Hiring in Warsaw or Kraków? Wherever in Poland you're growing your team, background checks are a crucial step. Not only does a background check verify your new hire’s credentials, it can help eliminate the risks of bringing on a potential threat to your company.
But for global companies hiring employees in Poland, navigating the background check process can be daunting. In Poland, the handling of private data is strictly regulated by the European Union’s General Data Protection Regulation (GDPR) and Poland’s Protection of Personal Data Act. You need to know what's allowed under Polish and EU law, how you're obligated to handle and store your employees' sensitive data, and more.
If you need a guide to running comprehensive and legally compliant employee background checks in Poland, read on.
Table of Contents
- Are you legally required to run background checks on Polish employees?
- Is it legal to run background checks on Polish contractors?
- What types of background checks do businesses commonly run on Polish employees and contractors?
- What types of background checks are illegal in Poland?
- When should you conduct Polish employee background checks?
- The easiest way to run a background check on a Polish employee or contractor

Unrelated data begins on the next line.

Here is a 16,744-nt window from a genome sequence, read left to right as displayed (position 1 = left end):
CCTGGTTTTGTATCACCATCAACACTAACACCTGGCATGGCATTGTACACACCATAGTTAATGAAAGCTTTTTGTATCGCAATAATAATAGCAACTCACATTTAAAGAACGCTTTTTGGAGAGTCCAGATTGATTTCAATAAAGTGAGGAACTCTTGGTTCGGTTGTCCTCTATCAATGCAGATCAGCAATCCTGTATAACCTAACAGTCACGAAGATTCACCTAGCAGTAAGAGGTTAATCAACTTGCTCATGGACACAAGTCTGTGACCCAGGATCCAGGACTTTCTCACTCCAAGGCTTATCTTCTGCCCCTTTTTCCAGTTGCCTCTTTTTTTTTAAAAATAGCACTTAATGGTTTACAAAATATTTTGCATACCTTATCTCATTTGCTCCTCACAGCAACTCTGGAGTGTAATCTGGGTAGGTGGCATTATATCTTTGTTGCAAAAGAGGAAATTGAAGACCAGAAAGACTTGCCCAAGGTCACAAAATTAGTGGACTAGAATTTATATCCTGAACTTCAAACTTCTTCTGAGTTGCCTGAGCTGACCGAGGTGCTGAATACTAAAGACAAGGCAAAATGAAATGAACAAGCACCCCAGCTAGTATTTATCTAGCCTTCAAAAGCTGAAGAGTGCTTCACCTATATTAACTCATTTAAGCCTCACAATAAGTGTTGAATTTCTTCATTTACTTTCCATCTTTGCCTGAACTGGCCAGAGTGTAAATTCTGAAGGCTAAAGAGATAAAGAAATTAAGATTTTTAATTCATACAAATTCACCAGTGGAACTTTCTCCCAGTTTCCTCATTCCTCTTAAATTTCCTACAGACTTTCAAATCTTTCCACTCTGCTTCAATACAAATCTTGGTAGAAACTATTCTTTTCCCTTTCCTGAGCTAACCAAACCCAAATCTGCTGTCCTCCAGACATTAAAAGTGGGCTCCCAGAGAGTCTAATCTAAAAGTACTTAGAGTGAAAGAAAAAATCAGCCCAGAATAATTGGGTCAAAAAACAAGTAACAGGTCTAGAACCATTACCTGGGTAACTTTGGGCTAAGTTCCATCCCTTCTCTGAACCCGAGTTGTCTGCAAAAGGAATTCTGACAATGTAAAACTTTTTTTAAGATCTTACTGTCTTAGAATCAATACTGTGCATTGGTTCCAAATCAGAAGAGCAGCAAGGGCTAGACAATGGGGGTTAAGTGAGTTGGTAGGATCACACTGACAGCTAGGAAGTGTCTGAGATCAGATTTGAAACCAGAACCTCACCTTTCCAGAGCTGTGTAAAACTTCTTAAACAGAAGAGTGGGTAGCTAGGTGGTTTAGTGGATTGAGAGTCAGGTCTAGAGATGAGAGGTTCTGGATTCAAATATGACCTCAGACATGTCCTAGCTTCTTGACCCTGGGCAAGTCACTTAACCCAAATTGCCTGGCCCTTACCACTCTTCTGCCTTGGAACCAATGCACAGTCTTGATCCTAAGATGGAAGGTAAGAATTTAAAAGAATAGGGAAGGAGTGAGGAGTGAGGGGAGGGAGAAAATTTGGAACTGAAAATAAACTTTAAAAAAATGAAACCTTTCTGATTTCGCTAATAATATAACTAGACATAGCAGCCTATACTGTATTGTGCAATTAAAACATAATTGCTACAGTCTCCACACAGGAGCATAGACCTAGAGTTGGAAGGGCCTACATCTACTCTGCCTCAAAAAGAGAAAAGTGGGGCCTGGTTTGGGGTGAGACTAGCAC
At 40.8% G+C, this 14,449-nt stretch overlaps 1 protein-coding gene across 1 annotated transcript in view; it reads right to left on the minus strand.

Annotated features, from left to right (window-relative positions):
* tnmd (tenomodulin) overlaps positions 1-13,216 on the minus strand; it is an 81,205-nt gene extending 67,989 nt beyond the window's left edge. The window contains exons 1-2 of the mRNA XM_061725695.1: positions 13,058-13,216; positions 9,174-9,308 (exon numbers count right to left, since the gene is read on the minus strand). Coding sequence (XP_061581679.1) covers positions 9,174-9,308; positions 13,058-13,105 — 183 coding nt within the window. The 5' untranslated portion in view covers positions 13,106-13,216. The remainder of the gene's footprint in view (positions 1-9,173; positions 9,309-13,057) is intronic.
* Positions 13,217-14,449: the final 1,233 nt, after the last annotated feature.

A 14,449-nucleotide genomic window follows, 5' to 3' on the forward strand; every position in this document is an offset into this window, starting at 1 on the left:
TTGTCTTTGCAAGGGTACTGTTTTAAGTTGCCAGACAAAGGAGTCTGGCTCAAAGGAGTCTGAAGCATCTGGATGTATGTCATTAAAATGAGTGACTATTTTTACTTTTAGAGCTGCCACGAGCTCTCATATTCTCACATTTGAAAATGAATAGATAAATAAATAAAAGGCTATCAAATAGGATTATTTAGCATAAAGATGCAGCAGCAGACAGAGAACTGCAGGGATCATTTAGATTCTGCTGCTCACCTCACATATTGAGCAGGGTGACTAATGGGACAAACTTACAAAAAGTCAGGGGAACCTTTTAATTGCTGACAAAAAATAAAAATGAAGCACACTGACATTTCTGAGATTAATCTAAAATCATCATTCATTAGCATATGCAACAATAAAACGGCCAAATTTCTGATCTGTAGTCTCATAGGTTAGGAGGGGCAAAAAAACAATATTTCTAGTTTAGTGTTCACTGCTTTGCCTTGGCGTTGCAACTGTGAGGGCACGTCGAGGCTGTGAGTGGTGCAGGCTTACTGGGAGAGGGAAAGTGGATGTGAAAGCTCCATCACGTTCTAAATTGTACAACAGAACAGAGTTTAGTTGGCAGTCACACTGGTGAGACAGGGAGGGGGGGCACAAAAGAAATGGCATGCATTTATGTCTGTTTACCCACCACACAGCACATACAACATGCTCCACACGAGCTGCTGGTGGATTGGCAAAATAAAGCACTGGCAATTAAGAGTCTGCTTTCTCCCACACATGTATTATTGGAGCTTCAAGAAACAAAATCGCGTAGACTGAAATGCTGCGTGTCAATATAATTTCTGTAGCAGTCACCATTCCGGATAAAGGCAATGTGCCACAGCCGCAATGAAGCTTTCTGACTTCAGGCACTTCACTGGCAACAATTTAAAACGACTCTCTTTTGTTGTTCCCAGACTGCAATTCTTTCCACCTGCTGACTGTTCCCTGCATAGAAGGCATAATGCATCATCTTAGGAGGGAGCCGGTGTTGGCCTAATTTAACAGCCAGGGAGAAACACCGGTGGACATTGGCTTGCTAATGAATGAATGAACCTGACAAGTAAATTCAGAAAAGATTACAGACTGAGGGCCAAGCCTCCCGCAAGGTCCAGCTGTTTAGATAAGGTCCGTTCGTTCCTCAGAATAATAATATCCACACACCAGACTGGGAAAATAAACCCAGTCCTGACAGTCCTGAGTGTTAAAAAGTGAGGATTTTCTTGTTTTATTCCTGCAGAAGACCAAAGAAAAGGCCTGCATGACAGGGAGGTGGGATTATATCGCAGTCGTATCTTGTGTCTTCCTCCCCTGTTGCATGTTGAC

- Background check mistakes to avoid in Poland
- Frequently asked questions about background checks in Poland
Are you legally required to run background checks on Polish employees?
While not mandatory, background checks are legal in Poland but they are subject to strict limitations.
- The candidate must give their permission and all checks must comply with EU and Polish law. Employers need to obtain explicit consent from job applicants before conducting background checks. It’s the employer’s responsibility to protect the applicant’s personal information and maintain their confidentiality, and use the information gathered only for legitimate purposes.
- The candidate can also revoke permission at any time without fear of repercussions.
Employers are allowed to request information about job applicants that is relevant to the position including name, date of birth, contact information, qualifications, education, and employment history.